“Matthew presents the three scriptural passages cited by Jesus (Deut 8:3, Deut 6:13, and Deut 6:16) not in their order in the book of Deuteronomy, but in the sequence of the trials of Israel as they wandered in the desert, as recorded in the book of Exodus. . . Additionally Matthew presents the three scriptural passages cited by Jesus (Deut 8:3, Deut 6:13, and Deut 6:16) not in their order in the book of Deuteronomy, but in the sequence of the trials of Israel as they wandered in the desert, as recorded in the book of Exodus.”, The Temptation of Jesus [12]

Bread From Above

“When he had fasted forty days and forty nights, he was hungry afterward.” Matthew 4:2

It is remarkable that Yeshua was hungry afterward. Most of us get very hungry after a few hours. How is it possible to not experience hunger until the end of a forty day period? Is it possible to survive for forty days without food? Medical News Today reports,

“A typical, well-nourished male weighing 70 kilograms (154 pounds) technically has enough calories stored to survive between 1 and 3 months. However, people who have voluntarily stopped eating to participate in hunger strikes have died after 45-61 days, which suggests that a person would be unlikely to survive for 3 months.”[13]

With water intake, it is medically possible to survive under these conditions, although certainly not advisable, as life threatening conditions such as a heart attack can result. Nevertheless, how is it possible that after forty days, Yeshua became hungry? We must look into Jewish history for answers. Moshe Rabbeinu had a similar experience in the wilderness of Sinai,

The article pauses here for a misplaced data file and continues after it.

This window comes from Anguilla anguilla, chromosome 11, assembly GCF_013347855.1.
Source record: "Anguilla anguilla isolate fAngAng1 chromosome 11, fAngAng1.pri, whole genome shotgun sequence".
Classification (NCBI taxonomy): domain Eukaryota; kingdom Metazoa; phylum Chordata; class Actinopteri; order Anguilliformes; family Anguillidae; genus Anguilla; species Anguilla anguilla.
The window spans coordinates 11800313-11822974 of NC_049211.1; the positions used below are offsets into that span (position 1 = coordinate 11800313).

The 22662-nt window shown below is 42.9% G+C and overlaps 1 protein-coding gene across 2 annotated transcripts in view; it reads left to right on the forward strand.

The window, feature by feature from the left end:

“So he was there with HaShem forty days and forty nights. He neither ate bread nor drank water. And he wrote on the tablets the words of the covenant, the Ten Commandments.” Exodus 34:28, ESV

It is physically impossible to survive for forty days without water. Eliyahu HaNavi also fasted forty days as he journeyed through wilderness of Sinai,

“And he arose and ate and drank, and went in the strength of that food forty days and forty nights to Horeb, the Mountain of G-d.” 1 Kings 19:8, ESV

The answer seems to be that one receives sustenance not from food below, but from Above. Like Moshe, like Eliyahu, the Messiah was sustained from the Radiance of the Shekhinah. Alfred Edersheim points out the parallels between these three, 

“…we must expect … points of correspondence between Moses, Elijah, and the Messiah. In fact, these may be described as marking the three stages in the history of the Covenant. Moses was its giver, Elijah its restorer, the Messiah its renewer and perfecter . . .” Alfred Edersheim, The Life and Times of Jesus the Messiah

Fasting is an important spiritual practice. Oftentimes, our yetzer hara, our flesh, is in charge, making decisions, and calling the shots, while our pure soul is locked in the jail of the body, as Pirkei Avot de’Rabbi Natan says,